Evelyn Grant is a homicide detective tasked with investigating the murder of a child who went missing from a party. With few leads beyond forensic evidence, Evelyn needs to rely heavily on Medical Examiner Ainsley Monson. Ainsley is unusual to say the least, and when their work relationship threatens to cross into a social one, Evelyn is not sure what to make of the ME and her strange behaviour.
As Evelyn and Ainsley spend more time together socially, everything becomes more complex for Evelyn. Can she juggle the demands of a case with little to go on, a social life that is increasingly complicated, and a budding relationship?
Evelyn is a typical Ellendale character. With complex layers, a cynical outlook, and a sweet side that we get glimpses of when all the planets align, Eve is exactly what I have come to expect from Ellendale, and I was not at all disappointed in Wildrose’s lead character.
Ainsley is an interesting character, and I still can’t decide if I like her or if she makes me uncomfortable. Written with an almost complete lack of social awareness, everything about Ainsley (including her job) makes her seem like a loner, and yet I got the sense she desperately wanted to be part of Eve’s social world.
I love that Max Ellendale carries her characters across her different novels by writing the stories in the same universe. The peripheral characters and the lead characters from Four Point appear as peripheral characters in Wildrose, and this is perfect for someone like me who fell in love with Ellendale’s thrillers, but wanted to try on her romance for size. Conclusion? Perfect.
The Writing Style
This book has a really meaty and difficult start in terms of content. This fades into the background the further you get into the book, and the mystery subplot is perfectly placed behind the romance storyline. Ellendale is so skilled at pacing a novel and keeping the reader hooked, and Wildrose is no exception.
This is yet another example of just how good Max Ellendale is at her craft. The characters have layer upon gritty layer of flawed perfection, and the story line is clever, complex, and creative. This book is not really like any other I have read, and Ellendale and Bruce get full marks for that.
This book starts with a fairly graphic crime against a child. If this is something you don’t have the stomach for, don’t read this book.
This book was an unexpected joy for me to read. It was my first experience reading an Ellendale that wasn’t a thriller, and it was her usual excellent work. The characters were fun, flawed and believable. I particularly enjoyed the arc of Evelyn and the growth Ellendale managed to write for her in such a short space of time. Unexpected but pleasant surprise to see some familiar characters making appearances throughout. My only complaint is that this book isn’t longer.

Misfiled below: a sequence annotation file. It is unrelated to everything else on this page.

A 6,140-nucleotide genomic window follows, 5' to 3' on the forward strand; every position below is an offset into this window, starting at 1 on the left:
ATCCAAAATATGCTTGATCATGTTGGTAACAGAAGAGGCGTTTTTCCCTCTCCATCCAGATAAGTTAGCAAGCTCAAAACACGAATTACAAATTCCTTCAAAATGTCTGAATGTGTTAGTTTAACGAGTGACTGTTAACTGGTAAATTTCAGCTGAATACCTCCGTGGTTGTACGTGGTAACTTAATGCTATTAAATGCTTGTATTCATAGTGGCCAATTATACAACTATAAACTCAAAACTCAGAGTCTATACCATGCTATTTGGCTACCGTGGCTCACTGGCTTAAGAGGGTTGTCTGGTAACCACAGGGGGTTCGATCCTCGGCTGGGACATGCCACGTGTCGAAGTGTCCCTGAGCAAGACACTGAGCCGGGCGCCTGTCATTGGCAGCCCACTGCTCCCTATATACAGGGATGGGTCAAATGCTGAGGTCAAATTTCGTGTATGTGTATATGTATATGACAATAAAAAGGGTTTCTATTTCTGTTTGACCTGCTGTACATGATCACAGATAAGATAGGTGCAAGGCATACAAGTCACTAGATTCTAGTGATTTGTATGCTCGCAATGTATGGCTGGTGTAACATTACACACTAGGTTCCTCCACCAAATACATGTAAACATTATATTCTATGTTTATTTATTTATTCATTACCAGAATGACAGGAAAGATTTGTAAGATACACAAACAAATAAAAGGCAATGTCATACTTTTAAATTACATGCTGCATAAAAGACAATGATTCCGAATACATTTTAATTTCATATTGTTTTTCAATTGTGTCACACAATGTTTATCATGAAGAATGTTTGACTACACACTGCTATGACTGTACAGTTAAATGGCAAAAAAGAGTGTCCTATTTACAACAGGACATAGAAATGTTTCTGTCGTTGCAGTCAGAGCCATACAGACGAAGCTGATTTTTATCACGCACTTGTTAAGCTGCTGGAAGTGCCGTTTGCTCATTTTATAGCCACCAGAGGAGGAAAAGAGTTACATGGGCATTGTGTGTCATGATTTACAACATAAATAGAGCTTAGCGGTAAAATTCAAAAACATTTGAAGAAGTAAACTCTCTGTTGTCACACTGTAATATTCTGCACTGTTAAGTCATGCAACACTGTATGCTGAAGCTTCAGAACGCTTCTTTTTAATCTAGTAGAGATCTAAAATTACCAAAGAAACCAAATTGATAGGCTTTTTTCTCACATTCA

Excerpt from Wildrose by Max Ellendale
“Good. And you, Doc?” I lifted a brow at her.
“Surprise me,” she said, a half smile tugging her mouth.
I took my leave then muttered. “Yeah, I’ll surprise you alright.”
Jimmy poured out two more beers and the dirty martini I ordered for the slicer of corpses. When I returned to the table, I set the drinks out in front of their owners then took my seat between Angelina and Doctor Monson.
“Is this iced seltzer as punishment?” Monson asked as she plucked the stuffed olive from the glass and ate it.
“You wish.” I snagged Ang’s drink and took a sip of the sugary gross thing while I watched the doctor take a sip. “Absinthe.”
“What?” She nearly choked, sputtering as she set the glass back down. The rest of the table erupted with laughter.
“And with that, I’m out of here before this party gets cracked.” Moreno stood, saluting us before grabbing his jacket. “Adios freaks.”
“See ya,” I said, still snickering over Monson’s reaction. She glared at me from over the glass as she took another daring sip.
“Did you really?” Angelina nudged my arm.
“She’ll just have to drink it and see.”
“Better be careful there, Grant. You might be the next one to end up on her icy slab.” Tyler joked. “Or missing and found a week later in her freezer.”
“Very funny.” I scoffed at him, glancing back at Monson whose wicked eyes never left mine as she continued her eerie silence while sipping on the drink.
“Never know. Medical examiners could make the best serial killers. You hardly know me,” she said, again, offering that cheeky-half smile that barely pierced her stare. Angelina laughed openly, her gaze fixed on me.
“You’d never catch her,” she teased. “That’s beyond your skill limit, Eve.”
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